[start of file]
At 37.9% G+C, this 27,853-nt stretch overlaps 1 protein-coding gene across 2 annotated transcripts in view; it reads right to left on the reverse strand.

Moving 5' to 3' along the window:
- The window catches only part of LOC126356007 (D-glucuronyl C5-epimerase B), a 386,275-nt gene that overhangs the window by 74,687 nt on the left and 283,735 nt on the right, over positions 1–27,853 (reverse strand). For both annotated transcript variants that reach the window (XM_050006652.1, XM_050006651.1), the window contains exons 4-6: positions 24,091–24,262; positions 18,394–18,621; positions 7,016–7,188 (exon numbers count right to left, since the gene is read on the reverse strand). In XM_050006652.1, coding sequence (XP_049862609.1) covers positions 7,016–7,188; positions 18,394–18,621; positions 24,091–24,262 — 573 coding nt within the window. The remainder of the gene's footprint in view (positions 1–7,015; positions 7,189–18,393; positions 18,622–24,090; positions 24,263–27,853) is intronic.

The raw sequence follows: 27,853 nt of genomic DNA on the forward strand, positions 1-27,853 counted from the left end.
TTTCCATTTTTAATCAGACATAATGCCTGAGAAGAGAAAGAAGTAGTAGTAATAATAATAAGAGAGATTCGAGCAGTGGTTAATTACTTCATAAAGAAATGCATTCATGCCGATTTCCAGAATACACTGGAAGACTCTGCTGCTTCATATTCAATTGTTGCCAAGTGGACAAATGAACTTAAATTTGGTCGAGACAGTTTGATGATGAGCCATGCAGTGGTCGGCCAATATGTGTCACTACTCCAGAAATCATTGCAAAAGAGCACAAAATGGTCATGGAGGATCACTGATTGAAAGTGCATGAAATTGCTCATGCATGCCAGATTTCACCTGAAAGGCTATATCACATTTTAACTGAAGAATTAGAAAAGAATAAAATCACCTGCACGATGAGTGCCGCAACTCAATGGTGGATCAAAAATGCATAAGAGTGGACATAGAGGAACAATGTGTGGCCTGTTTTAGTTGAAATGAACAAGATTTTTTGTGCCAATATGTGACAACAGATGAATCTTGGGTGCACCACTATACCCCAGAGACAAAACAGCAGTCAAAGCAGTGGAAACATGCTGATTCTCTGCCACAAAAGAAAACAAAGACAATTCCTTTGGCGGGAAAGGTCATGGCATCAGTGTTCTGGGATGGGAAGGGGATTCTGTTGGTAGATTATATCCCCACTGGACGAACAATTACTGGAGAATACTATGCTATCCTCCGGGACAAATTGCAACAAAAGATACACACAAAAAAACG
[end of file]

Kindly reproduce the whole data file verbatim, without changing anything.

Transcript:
At 37.9% G+C, this 27,853-nt stretch overlaps 1 protein-coding gene across 2 annotated transcripts in view; it reads right to left on the reverse strand.

Moving 5' to 3' along the window:
- The window catches only part of LOC126356007 (D-glucuronyl C5-epimerase B), a 386,275-nt gene that overhangs the window by 74,687 nt on the left and 283,735 nt on the right, over positions 1–27,853 (reverse strand). For both annotated transcript variants that reach the window (XM_050006652.1, XM_050006651.1), the window contains exons 4-6: positions 24,091–24,262; positions 18,394–18,621; positions 7,016–7,188 (exon numbers count right to left, since the gene is read on the reverse strand). In XM_050006652.1, coding sequence (XP_049862609.1) covers positions 7,016–7,188; positions 18,394–18,621; positions 24,091–24,262 — 573 coding nt within the window. The remainder of the gene's footprint in view (positions 1–7,015; positions 7,189–18,393; positions 18,622–24,090; positions 24,263–27,853) is intronic.

The raw sequence follows: 27,853 nt of genomic DNA on the forward strand, positions 1-27,853 counted from the left end.
TTTCCATTTTTAATCAGACATAATGCCTGAGAAGAGAAAGAAGTAGTAGTAATAATAATAAGAGAGATTCGAGCAGTGGTTAATTACTTCATAAAGAAATGCATTCATGCCGATTTCCAGAATACACTGGAAGACTCTGCTGCTTCATATTCAATTGTTGCCAAGTGGACAAATGAACTTAAATTTGGTCGAGACAGTTTGATGATGAGCCATGCAGTGGTCGGCCAATATGTGTCACTACTCCAGAAATCATTGCAAAAGAGCACAAAATGGTCATGGAGGATCACTGATTGAAAGTGCATGAAATTGCTCATGCATGCCAGATTTCACCTGAAAGGCTATATCACATTTTAACTGAAGAATTAGAAAAGAATAAAATCACCTGCACGATGAGTGCCGCAACTCAATGGTGGATCAAAAATGCATAAGAGTGGACATAGAGGAACAATGTGTGGCCTGTTTTAGTTGAAATGAACAAGATTTTTTGTGCCAATATGTGACAACAGATGAATCTTGGGTGCACCACTATACCCCAGAGACAAAACAGCAGTCAAAGCAGTGGAAACATGCTGATTCTCTGCCACAAAAGAAAACAAAGACAATTCCTTTGGCGGGAAAGGTCATGGCATCAGTGTTCTGGGATGGGAAGGGGATTCTGTTGGTAGATTATATCCCCACTGGACGAACAATTACTGGAGAATACTATGCTATCCTCCGGGACAAATTGCAACAAAAGATACACACAAAAAAACG